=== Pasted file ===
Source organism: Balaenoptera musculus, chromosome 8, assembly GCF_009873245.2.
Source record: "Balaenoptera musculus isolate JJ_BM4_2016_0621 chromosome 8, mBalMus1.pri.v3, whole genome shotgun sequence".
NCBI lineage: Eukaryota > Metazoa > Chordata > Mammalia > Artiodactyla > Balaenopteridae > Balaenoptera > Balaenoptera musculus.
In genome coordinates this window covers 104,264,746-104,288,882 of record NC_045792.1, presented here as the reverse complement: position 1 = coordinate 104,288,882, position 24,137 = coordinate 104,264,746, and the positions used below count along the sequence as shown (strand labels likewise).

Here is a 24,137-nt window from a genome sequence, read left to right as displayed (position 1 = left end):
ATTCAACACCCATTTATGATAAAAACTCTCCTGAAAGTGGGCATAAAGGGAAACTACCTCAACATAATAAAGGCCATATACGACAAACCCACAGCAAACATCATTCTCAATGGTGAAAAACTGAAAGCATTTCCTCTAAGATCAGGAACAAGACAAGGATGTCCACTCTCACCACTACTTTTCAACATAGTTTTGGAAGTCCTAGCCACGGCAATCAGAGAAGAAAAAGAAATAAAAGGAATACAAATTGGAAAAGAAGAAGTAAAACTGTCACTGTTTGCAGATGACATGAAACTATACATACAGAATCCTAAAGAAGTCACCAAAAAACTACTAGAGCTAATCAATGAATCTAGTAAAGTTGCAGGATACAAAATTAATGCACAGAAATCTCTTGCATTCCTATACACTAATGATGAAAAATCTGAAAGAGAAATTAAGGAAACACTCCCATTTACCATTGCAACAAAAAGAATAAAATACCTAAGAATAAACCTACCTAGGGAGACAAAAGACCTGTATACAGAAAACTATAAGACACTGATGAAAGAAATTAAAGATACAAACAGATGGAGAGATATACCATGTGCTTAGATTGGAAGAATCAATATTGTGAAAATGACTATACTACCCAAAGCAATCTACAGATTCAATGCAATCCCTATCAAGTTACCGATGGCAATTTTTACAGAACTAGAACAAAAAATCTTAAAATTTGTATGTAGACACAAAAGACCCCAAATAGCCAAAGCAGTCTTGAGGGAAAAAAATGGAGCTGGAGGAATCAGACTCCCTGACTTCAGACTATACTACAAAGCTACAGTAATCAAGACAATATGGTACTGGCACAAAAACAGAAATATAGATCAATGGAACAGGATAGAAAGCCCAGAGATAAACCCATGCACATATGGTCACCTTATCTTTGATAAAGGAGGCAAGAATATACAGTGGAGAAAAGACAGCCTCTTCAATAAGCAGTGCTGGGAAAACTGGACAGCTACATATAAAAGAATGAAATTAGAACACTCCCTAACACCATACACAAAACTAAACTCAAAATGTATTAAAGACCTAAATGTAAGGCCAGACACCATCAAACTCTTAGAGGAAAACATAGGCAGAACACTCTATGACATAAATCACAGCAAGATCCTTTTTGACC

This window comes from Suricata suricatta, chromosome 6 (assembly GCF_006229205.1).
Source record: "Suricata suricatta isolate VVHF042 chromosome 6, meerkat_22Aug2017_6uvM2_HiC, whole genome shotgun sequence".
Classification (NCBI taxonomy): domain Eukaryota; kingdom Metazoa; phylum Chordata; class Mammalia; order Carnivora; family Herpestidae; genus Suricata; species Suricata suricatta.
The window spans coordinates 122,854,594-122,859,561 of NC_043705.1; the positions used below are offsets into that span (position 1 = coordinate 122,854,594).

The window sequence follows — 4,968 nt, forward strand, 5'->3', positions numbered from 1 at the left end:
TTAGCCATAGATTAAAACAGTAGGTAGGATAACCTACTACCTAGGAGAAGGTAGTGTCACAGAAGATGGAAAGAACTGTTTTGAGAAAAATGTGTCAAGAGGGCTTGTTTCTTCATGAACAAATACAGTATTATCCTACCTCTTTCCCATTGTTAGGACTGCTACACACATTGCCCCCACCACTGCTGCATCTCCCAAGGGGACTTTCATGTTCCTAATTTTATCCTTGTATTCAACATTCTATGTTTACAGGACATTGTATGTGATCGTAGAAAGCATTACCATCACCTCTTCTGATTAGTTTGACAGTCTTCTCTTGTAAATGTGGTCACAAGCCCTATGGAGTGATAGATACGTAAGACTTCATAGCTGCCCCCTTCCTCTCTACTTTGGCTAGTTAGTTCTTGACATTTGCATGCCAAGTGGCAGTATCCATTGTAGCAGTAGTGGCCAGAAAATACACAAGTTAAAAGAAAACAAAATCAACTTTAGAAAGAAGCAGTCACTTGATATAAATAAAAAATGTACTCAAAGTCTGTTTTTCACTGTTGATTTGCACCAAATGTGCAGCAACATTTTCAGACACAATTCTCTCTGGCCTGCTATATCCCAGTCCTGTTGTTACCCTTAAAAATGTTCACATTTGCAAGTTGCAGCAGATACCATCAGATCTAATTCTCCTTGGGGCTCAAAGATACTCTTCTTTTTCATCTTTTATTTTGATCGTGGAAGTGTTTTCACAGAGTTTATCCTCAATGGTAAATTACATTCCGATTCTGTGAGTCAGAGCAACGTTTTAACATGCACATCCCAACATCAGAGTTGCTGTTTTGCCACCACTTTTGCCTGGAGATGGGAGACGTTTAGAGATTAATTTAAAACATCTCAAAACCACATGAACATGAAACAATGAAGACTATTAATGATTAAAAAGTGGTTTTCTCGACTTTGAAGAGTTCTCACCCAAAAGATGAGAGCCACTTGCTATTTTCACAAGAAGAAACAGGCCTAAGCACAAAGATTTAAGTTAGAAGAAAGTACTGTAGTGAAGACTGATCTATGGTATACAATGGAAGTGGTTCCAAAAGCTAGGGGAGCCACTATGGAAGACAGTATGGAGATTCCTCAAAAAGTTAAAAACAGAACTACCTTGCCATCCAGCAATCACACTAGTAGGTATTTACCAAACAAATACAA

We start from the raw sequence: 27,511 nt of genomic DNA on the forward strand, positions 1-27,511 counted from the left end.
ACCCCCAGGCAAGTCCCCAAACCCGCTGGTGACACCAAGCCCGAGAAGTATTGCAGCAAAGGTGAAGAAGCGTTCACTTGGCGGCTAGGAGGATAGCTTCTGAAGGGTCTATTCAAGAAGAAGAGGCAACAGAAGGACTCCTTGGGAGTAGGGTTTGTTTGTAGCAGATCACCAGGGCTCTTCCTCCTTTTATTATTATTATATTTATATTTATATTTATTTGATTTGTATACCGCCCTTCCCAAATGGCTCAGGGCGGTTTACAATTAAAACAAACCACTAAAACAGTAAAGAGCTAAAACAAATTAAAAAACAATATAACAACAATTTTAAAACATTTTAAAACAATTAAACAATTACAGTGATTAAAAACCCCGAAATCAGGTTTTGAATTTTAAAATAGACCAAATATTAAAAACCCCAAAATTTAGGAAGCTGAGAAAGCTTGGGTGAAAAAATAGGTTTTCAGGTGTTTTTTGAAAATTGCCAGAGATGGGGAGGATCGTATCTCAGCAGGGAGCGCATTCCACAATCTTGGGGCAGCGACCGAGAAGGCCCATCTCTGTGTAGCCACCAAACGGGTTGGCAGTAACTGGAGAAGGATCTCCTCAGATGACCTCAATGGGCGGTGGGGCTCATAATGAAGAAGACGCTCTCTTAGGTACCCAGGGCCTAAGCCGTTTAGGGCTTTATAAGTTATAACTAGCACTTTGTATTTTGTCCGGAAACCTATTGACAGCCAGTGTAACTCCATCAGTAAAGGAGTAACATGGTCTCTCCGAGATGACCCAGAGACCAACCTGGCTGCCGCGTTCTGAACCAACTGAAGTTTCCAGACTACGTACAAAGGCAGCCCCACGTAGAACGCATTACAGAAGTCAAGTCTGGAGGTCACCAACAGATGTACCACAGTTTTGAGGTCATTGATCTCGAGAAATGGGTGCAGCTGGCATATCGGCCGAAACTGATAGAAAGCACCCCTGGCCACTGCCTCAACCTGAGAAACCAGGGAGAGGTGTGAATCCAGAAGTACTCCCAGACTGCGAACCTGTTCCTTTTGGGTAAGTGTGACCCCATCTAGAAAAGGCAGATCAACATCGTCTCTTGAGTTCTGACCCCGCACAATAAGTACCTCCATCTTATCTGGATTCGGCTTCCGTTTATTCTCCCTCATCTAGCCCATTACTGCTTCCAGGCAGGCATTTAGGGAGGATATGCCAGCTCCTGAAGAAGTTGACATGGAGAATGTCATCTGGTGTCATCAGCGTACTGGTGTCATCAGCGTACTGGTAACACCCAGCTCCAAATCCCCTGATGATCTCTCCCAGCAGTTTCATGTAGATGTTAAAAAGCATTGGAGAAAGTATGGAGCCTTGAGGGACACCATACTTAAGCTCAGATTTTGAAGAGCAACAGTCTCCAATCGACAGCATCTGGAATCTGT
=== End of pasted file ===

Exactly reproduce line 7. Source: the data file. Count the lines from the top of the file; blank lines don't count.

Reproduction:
This window comes from Suricata suricatta, chromosome 6 (assembly GCF_006229205.1).